Doug Hahn has never experienced anything quite like this in all of his 26 years of working in respiratory therapy.
“My favorite part of being a respiratory therapist is meeting and helping patients that are in need,” and the need has never been greater than during this pandemic, where he is directly involved in treating respirational distress in COVID-19 patients every day at Aurora Medical Center in Manitowoc County, Wisconsin.
“These patients present with a variety and severity of symptoms. This virus provides us with a variety of challenges because of these differing presentations,” Hahn says. “We have some patients that only require a low level of oxygen and others requiring high-flow oxygen systems to maintain adequate oxygenation levels. In more severe cases a patient may require ventilatory support via BiPAP, or in the worst cases, being placed on a ventilator.”
With patients experiencing an array of emotions – ranging from anxiety to nervousness to sadness and more – being a respiratory therapist during these times often means also becoming a companion and aide to patients who are confined and unable to be with their loved ones.
Sometimes, it’s as big as assisting to calm their nerves and talk them through their feelings. And other times, it’s something as simple as making sure patients’ cellphones are charged and within reach, and even assisting with setting up video calls to loved ones.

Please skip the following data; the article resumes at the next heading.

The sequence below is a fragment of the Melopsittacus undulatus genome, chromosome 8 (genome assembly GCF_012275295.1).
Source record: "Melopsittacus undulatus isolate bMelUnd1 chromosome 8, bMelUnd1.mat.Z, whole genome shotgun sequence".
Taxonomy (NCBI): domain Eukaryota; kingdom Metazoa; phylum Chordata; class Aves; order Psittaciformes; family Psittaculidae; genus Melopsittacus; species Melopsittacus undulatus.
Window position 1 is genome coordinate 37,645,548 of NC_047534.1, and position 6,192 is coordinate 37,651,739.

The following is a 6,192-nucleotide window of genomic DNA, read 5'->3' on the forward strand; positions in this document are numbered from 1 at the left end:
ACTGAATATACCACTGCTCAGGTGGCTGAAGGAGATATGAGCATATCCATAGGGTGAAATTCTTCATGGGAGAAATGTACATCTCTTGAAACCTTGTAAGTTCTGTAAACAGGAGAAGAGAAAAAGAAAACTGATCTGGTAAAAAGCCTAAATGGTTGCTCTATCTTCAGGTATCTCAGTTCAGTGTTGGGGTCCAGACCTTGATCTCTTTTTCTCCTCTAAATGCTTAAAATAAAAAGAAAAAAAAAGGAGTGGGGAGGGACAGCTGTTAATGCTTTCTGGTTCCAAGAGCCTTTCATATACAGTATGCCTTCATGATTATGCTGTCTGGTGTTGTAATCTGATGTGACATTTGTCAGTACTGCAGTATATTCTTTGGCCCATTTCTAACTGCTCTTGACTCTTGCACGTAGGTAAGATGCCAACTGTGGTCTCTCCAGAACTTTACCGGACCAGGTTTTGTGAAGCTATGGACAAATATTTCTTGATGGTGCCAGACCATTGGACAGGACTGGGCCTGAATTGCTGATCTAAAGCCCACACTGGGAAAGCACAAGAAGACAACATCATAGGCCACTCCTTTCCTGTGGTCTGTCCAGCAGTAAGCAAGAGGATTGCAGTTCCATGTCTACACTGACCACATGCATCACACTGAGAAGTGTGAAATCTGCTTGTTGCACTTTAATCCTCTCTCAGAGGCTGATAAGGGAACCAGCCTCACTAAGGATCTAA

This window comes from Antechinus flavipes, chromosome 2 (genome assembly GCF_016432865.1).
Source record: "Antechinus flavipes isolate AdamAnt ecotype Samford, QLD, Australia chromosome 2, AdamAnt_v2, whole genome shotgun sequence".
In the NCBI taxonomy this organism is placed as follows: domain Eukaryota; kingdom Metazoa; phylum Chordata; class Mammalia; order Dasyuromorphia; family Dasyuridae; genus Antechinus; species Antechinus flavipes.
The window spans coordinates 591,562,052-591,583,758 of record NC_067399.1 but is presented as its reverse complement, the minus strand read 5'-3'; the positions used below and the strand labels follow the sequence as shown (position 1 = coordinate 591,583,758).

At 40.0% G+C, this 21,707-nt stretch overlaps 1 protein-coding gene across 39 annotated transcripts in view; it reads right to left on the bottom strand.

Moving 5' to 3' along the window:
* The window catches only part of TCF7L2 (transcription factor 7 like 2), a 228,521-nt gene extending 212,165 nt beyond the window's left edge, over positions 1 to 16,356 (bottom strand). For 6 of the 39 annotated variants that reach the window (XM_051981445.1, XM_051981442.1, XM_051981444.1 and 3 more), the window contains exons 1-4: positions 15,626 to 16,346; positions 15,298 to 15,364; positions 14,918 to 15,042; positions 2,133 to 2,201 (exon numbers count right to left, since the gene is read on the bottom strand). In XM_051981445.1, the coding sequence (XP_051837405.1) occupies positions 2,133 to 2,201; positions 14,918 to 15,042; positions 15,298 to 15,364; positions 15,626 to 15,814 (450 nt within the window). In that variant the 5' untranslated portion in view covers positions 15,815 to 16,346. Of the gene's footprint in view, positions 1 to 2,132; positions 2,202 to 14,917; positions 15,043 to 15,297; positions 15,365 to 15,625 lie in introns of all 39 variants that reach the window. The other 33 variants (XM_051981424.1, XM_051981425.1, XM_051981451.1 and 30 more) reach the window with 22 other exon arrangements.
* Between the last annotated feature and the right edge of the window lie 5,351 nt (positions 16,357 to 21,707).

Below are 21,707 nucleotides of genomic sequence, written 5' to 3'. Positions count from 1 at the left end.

“With visitor restrictions in place, stress and anxiety levels are increased for COVID patients and their families,” explains Hahn. “Cellphones are an important means for communication between patients and their loved ones. This is their only contact with the outside world. When these patients are in the hospital, it’s the little things we focus on to help make their treatment and recovery less frightening.”
While providing compassionate and thorough patient care is important to Hahn, he also recognizes that there is a list of things people in the community should know.
“Some advice to the public would be to never stop living,” he says. “Find things you enjoy and do them safely. Take care of yourself and eat healthy to help maintain a healthy immune system. Protecting the elderly and other vulnerable populations is essential. Each person must take responsibility and do their part to protect themselves and people most vulnerable to COVID.”